Occupy Portland and Mayor Adams take the high road

The Occupy Portland movement, which has been the focus of much discourse and debate since it was launched on October 6th, faces its first possible confrontation tonight.  Mayor Sam Adams has issued an eviction order to those camping in Chapman and Lownsdale squares effective at midnight tonight.

Outside Occupy Portland November 5th, 2011

Mayor Adams issued the order after a Molotov cocktail had been thrown at the World Trade Center by someone allegedly from the camp.  The Mayor has cited generally rising crime and reports of drug overdoses in and around the camp as additional reasons for ordering that the camp be disbanded.

“I cannot wait for someone to use the camp as camouflage to inflict bodily harm on others,” said Adams in his November 10th statement.

The Mayor has taken what anyone outside of Portland would have considered an unusual step of giving the protesters three days to dismantle the camp.  The protestors, in turn, have complained that three days is too little time.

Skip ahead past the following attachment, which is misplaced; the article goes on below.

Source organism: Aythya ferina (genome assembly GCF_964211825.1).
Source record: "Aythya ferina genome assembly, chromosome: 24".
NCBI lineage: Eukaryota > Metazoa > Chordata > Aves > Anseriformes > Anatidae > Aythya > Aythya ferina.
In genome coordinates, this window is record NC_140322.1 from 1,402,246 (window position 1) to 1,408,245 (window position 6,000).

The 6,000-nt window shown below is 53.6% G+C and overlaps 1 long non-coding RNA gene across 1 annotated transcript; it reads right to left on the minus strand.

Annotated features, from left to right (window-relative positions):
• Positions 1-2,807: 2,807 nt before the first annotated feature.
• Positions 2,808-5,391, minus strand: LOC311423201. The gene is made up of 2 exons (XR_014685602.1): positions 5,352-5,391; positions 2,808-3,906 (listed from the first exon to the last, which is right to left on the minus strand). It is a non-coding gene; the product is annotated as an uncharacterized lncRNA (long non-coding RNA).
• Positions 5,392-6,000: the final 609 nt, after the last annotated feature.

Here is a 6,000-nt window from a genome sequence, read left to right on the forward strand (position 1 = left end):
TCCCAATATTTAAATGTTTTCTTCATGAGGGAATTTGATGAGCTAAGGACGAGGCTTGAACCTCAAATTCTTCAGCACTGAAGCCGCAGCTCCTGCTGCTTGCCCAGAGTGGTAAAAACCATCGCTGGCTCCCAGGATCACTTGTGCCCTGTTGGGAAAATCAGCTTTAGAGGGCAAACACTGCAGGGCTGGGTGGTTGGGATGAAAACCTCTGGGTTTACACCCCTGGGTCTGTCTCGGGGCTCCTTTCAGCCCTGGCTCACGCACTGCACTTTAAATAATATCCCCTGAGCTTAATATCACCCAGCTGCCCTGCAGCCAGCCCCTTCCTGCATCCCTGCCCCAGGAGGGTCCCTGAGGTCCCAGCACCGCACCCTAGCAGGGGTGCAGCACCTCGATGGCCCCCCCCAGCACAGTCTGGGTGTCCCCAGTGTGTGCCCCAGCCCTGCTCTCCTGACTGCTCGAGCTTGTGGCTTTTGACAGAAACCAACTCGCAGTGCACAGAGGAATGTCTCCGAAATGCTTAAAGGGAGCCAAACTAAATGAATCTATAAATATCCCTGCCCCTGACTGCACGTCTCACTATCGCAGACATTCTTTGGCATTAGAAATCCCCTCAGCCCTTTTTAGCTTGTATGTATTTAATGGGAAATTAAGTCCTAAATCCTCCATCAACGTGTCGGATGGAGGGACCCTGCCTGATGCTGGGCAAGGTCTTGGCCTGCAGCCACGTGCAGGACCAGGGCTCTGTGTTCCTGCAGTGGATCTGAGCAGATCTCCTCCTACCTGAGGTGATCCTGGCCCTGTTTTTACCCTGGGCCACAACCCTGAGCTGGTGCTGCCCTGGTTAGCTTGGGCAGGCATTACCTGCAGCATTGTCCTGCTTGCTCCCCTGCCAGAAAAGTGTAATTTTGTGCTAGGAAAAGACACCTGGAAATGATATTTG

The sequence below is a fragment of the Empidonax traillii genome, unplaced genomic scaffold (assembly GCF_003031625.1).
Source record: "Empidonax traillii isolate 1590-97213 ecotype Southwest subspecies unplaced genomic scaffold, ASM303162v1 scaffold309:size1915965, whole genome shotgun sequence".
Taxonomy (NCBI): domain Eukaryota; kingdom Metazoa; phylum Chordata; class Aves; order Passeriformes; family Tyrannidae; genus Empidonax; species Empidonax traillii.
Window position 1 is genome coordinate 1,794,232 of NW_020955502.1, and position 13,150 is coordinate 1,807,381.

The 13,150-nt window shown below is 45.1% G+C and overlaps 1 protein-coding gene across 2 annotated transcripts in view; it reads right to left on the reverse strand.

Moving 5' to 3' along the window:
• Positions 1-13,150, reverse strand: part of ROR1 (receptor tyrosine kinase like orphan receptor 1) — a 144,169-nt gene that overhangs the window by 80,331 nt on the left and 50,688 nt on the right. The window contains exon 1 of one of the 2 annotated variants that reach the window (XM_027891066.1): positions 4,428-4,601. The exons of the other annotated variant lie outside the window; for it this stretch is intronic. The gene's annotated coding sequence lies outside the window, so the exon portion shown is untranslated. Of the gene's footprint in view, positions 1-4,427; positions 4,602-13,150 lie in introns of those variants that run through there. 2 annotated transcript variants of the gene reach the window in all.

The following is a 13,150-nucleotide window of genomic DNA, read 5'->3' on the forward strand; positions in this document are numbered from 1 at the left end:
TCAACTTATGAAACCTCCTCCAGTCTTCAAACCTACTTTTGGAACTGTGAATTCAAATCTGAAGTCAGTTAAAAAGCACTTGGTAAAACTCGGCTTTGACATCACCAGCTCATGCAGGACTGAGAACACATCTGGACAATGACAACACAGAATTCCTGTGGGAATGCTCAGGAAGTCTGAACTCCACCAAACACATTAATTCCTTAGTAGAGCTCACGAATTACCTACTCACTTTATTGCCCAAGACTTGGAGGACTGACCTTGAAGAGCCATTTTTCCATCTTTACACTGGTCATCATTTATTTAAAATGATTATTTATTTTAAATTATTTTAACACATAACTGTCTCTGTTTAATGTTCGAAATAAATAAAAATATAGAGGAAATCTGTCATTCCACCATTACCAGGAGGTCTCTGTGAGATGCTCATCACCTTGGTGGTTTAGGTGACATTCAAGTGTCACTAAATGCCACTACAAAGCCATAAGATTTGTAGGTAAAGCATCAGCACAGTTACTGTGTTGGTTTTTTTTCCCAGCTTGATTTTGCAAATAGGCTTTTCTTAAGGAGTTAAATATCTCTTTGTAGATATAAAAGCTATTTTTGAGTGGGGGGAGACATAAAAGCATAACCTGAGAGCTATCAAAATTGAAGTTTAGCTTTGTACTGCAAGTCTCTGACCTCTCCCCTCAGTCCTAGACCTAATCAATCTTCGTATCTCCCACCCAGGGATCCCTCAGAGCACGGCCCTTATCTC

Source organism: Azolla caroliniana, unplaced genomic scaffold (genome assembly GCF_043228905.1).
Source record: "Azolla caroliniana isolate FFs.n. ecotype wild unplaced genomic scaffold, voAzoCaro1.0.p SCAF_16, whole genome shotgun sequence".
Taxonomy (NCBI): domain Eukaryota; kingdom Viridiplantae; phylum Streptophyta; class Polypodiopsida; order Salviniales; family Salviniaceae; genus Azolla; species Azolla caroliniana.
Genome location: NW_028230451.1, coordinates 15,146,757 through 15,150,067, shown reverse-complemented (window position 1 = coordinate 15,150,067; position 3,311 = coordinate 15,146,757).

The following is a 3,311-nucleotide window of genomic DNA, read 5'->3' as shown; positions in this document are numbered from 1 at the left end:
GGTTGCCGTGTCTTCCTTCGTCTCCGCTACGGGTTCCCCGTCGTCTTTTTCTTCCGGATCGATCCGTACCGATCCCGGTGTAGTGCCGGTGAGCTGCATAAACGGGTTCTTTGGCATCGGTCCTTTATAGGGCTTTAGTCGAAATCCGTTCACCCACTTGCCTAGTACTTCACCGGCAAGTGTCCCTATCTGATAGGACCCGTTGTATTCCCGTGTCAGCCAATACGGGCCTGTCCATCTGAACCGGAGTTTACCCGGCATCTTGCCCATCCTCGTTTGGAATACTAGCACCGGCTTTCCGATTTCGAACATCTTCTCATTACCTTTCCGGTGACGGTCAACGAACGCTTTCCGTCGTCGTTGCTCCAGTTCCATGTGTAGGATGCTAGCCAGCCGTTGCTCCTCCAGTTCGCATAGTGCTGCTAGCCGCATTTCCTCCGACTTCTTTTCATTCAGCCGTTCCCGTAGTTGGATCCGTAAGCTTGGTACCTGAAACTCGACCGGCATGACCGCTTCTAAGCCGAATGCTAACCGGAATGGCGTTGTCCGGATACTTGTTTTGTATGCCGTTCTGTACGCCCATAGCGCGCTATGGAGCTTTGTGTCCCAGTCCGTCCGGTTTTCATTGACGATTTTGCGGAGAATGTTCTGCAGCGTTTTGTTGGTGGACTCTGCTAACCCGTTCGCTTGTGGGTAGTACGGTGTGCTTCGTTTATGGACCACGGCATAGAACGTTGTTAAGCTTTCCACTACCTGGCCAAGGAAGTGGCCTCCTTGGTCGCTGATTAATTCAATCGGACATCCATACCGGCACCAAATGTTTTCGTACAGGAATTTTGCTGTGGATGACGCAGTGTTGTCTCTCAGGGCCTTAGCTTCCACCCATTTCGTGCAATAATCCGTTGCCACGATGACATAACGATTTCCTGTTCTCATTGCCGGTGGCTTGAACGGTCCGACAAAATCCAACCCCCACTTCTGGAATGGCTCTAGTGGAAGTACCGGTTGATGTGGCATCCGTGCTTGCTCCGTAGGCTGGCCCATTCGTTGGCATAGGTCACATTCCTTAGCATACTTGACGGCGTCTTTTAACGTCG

It is admirable how both sides, the Mayor and police as well as the protesters, have strived to maintain the dignity of and respect for what the protestors are striving to accomplish.

By placing the focus of the action on public safety, Adams appears to be accomplishing what few mayors in the country have been able to do:  Order a peaceful transition of the Occupy Portland movement from the outside.

In a gesture that speaks to the maturity of the Occupy Portland movement, it appears that a majority of those taking part in the protest camps are heeding Mayor Adam’s eviction notice.

By choosing to embrace and cooperate with the Occupy movement, the City of Portland has a chance to not only peacefully dismantle the camps, which threaten to become a public safety hazard, but to give those drawn to the Occupy movement a model of truly peaceful and powerful resistance in place of the confrontation which has marred gatherings in other cities.

True lasting change can only come about through the superiority of ideas, not arms or the willingness to engage in violence.  This is something that Portlanders, whether they occupy a tent in Chapman Square or a house on NE Glisan, can all agree on.